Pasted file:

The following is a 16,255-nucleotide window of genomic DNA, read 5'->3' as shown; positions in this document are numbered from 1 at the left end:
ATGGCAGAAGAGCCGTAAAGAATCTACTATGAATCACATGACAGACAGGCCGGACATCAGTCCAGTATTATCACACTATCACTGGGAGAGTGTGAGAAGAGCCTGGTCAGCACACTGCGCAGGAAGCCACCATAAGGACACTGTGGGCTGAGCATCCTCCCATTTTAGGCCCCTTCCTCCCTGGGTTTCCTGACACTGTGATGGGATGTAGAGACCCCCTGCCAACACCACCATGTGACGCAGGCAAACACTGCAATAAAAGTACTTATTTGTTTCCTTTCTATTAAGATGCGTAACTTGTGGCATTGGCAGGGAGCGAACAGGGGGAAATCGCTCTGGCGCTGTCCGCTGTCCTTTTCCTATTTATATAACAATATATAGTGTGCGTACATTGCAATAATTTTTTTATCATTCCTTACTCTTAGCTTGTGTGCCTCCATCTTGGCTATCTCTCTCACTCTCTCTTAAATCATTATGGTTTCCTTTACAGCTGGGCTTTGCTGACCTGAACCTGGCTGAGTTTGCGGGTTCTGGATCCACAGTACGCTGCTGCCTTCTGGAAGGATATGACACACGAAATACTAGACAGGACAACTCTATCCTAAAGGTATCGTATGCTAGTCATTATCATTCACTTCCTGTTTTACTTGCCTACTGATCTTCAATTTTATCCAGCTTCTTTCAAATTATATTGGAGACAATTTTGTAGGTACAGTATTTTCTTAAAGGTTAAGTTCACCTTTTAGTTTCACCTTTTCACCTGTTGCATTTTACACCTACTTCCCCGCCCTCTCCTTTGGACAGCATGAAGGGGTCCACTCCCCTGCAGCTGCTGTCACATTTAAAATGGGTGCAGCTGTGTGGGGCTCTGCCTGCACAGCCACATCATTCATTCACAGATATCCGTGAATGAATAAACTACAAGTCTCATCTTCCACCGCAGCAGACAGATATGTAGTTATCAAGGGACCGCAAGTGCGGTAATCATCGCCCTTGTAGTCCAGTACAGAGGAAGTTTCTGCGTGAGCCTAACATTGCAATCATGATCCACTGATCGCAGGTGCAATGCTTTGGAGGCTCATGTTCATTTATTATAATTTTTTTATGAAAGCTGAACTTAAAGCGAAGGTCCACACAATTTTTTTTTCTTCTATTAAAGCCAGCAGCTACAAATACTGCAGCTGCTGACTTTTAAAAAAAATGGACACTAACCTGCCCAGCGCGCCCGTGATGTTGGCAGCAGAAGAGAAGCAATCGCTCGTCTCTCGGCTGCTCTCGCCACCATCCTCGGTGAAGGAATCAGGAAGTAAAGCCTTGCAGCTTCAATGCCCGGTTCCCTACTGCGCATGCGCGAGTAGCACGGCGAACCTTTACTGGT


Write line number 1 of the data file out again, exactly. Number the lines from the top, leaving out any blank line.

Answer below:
The following is a 16,255-nucleotide window of genomic DNA, read 5'->3' as shown; positions in this document are numbered from 1 at the left end: